When writing my previous post I did notice one discrepancy in the syntax high-lighting. The bird-track on Any line following a end-of-line comment (--) wouldn’t be correctly high-lighted. Example:

> -- | Additional options to simulate submitting the login form.
> loginOptions user pass =
> CurlPostFields [ "login=" ++ user, "password=" ++ pass ] : method_POST

Depending on your screens calibration it might not stick out like a sore thumb but the middle bird-track there is black while the other two are blueish. This was due to a bug in the syntax high-lighting definition file for literate Haskell (literate-haskell.xml) in the highlighting-kate package currently on Hackage (version 0.2.3). This is no fault of John’s as that file came straight from the KDE subversion repository. A couple of hours ago I submitted a patch to John as well as the KDE developers (who have already applied it to the their repo).

If you can’t wait for John to apply the patch to the highlighting-kate repo you can download it from darcswatch (it’s the one labeled “20090314201157”), apply it to your local copy of John’s repo, cabal install, and finally cabal install pandoc --flags=highlighting --reinstall.

With the patch applied the bird-tracks will render properly:

> -- | Additional options to simulate submitting the login form.
> loginOptions user pass =
> CurlPostFields [ "login=" ++ user, "password=" ++ pass ] : method_POST

Bird Track

Update 2009–03–16: John uploaded highlighting-kate 0.2.4 (with patches applied) to Hackage today. Reinstall with cabal (don’t forget to cabal update first).


  1. While I was trying to deal with the issue of style output from Pandoc, I discussed the option of putting CSS directly into the style attributes of tags on the Pandoc mailing list. I would like styles to show up in both the web page and the feed, and adding <style> to Blogger's <head> only solves half the problem. I briefly looked for a way to add style to a feed, but didn't find anything.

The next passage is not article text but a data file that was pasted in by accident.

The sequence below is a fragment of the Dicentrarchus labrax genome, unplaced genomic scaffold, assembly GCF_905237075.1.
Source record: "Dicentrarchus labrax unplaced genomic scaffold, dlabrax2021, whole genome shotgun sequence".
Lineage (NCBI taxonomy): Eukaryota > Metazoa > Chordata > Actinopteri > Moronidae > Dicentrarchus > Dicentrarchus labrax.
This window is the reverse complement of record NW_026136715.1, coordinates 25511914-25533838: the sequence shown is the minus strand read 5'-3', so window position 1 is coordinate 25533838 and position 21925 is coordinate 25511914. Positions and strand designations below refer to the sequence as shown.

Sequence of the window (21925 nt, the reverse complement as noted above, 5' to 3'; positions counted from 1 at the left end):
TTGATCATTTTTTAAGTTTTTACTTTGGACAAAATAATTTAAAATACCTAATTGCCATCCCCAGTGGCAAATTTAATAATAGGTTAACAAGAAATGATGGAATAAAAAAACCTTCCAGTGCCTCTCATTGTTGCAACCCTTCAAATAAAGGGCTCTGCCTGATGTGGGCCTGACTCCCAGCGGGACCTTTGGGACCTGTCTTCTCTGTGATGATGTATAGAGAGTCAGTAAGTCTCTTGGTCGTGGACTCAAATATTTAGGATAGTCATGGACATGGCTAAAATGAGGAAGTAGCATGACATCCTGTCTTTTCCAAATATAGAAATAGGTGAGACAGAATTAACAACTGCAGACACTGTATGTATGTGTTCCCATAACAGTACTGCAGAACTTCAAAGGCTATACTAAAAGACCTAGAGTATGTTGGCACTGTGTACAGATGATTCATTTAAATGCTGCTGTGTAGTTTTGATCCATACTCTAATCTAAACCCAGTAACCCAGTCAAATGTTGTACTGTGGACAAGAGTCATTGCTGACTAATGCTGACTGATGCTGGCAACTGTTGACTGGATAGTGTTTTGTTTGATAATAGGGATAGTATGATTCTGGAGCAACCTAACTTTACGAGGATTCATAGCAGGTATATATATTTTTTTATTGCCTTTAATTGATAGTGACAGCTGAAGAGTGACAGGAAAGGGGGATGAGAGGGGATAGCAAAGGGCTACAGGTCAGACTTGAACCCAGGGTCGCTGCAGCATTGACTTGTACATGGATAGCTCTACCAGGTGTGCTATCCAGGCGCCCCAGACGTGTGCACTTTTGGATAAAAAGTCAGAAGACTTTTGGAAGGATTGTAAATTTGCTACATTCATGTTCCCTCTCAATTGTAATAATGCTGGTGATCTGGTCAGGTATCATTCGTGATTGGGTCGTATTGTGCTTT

2. That's a good point. I noted that code wasn't syntax high-lighted in Google Reader but didn't reflect upon it further. It isn't all that important to me but if you find a solution I'd be interested to know. Perhaps a case could be made to have the pandoc styles added to planet.haskell.org even if Blogger feeds are uncooperative?

  3. Oh wow! One of my projects that's been for a while in the "think hard about this" stage is a reST parser for Haskell, so I'm delighted to hear about pandoc. You seem to have forgotten actually to link to it!



  4. Thanks Tim. While my informal policy is to not link to stuff that is trivially googlable I probably should link to the main subject of my post regardless. (I can also see how this policy may not be considered good form but I don't want to spend all my time copying and pasting links...)

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  6. Using the recently announced Google Command Line toolkit, you can post to blogger directly from the command line. See http://btbytes.blogspot.com/2010/06/how-to-make-quick-blogpost-to-blogger_6658.html